For centuries, wolves have been demonized in legend and fiction, despite being so closely related to our beloved dogs. Amidst the controversies surrounding releasing wolves back into the wild in the west, the Dutchers set out to document the social lives of wolves, living closely and for several years with a pack in the Sawtooth Mountains of Idaho. In The Hidden Life of Wolves, they reveal the wolf as an intelligent, highly social animal capable of displaying emotion much like our own pets. Wolf packs in nature have a social order of dominance, from the alpha male and female down to the omega, or lowest wolf on the social scale. The alphas are the only ones to mate, and the entire pack is involved in feeding and babysitting the indulged pups, allowing them to climb, nip and wrestle. Although the omega is the least dominant, his role is to initiate play and alleviate tension in the pack. In the Sawtooth pack, a mid-level wolf often came to the aid of the omega, protecting him from the others and playing with him. The pack demonstrated a sense of mourning when one of their members was killed by a mountain lion–the wolves revisited the site of the killing and quietly roamed the area for many weeks. The authors discuss many instances of social behavior among the pack that discount the stories of the vicious killing machine described in fairy tales.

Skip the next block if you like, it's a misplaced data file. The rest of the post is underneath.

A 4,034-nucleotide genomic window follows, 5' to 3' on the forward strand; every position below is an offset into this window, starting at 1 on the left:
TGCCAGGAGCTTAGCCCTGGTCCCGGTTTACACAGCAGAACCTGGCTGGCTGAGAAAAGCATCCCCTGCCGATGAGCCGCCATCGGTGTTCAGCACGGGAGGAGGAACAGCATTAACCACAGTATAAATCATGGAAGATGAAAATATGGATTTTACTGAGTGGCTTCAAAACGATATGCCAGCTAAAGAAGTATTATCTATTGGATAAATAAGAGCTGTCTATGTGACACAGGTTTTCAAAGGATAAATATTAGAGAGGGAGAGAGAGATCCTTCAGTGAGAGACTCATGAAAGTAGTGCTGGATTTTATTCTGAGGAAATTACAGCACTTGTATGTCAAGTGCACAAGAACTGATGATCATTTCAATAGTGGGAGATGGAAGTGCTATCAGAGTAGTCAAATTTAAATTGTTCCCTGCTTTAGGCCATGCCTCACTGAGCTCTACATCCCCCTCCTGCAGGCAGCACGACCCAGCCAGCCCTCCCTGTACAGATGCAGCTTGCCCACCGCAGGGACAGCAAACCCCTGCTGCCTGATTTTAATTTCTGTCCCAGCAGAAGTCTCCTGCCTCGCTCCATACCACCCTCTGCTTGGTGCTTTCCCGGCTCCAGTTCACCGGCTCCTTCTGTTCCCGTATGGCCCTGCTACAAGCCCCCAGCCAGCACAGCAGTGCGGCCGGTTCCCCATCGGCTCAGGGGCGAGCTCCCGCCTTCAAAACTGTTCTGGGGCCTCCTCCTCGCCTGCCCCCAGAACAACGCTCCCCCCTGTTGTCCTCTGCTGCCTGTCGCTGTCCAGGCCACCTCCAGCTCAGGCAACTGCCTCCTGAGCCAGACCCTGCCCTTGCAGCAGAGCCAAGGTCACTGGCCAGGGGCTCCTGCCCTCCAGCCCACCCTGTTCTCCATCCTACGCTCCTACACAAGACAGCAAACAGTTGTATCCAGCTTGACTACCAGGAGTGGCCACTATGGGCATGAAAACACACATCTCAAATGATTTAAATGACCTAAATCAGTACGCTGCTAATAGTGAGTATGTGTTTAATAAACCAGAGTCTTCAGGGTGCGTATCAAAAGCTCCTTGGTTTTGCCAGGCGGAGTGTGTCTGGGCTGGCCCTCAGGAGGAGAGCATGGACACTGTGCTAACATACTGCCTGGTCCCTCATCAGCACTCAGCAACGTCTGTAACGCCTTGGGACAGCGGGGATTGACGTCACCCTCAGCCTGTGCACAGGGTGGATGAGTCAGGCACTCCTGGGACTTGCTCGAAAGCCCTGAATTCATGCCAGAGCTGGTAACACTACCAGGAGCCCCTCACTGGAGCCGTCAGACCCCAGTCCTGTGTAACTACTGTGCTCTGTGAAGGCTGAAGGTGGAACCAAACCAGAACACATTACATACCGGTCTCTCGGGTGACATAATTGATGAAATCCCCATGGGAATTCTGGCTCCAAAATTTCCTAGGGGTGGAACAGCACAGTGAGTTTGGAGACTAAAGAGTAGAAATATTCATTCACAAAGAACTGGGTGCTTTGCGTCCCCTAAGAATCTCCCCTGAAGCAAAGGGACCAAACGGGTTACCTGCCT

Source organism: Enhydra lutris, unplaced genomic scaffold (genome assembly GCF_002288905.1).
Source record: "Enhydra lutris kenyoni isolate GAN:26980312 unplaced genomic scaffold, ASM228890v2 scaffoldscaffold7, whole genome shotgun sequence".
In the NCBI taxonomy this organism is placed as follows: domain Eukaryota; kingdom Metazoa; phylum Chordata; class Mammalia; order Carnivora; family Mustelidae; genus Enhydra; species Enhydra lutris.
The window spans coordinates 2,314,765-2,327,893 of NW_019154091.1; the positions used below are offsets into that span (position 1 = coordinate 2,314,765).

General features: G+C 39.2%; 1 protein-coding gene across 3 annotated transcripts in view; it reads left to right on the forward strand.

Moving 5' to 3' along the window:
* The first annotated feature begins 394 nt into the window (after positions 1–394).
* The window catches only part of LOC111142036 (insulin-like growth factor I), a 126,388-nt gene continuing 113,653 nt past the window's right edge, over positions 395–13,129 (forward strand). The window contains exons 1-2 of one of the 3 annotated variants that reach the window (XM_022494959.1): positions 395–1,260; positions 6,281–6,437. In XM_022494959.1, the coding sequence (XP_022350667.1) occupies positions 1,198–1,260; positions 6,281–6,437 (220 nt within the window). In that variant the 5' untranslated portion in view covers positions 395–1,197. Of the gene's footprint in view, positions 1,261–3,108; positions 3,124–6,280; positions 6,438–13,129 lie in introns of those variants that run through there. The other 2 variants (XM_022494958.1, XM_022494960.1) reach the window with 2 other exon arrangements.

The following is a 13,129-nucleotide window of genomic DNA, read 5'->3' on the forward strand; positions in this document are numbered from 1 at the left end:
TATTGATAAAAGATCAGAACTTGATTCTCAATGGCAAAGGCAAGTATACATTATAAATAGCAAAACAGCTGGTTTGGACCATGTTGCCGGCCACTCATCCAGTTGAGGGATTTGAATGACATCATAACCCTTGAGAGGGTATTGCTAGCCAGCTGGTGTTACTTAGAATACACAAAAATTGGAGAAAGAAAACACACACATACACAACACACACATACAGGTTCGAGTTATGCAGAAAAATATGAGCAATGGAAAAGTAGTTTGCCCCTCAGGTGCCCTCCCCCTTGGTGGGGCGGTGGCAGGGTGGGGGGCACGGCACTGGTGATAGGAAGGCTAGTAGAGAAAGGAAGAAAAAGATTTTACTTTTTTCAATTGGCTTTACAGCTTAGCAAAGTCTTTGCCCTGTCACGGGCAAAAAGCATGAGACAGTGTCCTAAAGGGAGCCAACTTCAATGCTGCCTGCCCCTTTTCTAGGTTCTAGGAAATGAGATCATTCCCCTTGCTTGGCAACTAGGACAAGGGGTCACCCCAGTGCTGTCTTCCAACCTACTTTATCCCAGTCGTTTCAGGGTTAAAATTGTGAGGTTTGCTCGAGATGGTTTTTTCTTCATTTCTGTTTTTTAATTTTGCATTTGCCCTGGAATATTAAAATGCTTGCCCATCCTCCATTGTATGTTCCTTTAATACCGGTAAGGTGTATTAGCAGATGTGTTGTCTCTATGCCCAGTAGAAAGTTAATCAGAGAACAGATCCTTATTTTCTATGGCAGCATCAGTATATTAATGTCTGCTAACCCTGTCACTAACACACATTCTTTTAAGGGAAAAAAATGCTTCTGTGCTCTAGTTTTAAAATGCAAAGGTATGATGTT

This book is filled with spectacular photos and gives us a new understanding of the complex lives of these amazing animals. The authors also discuss the controversies around hunting and ranching in the areas where wolves are present, and discuss the benefits of the presence of wolves to the environment. The wolf is an amazing animal that deserves our respect and protection, and the insights offered into their lives by this book will hopefully inspire more protection of these spectacular animals.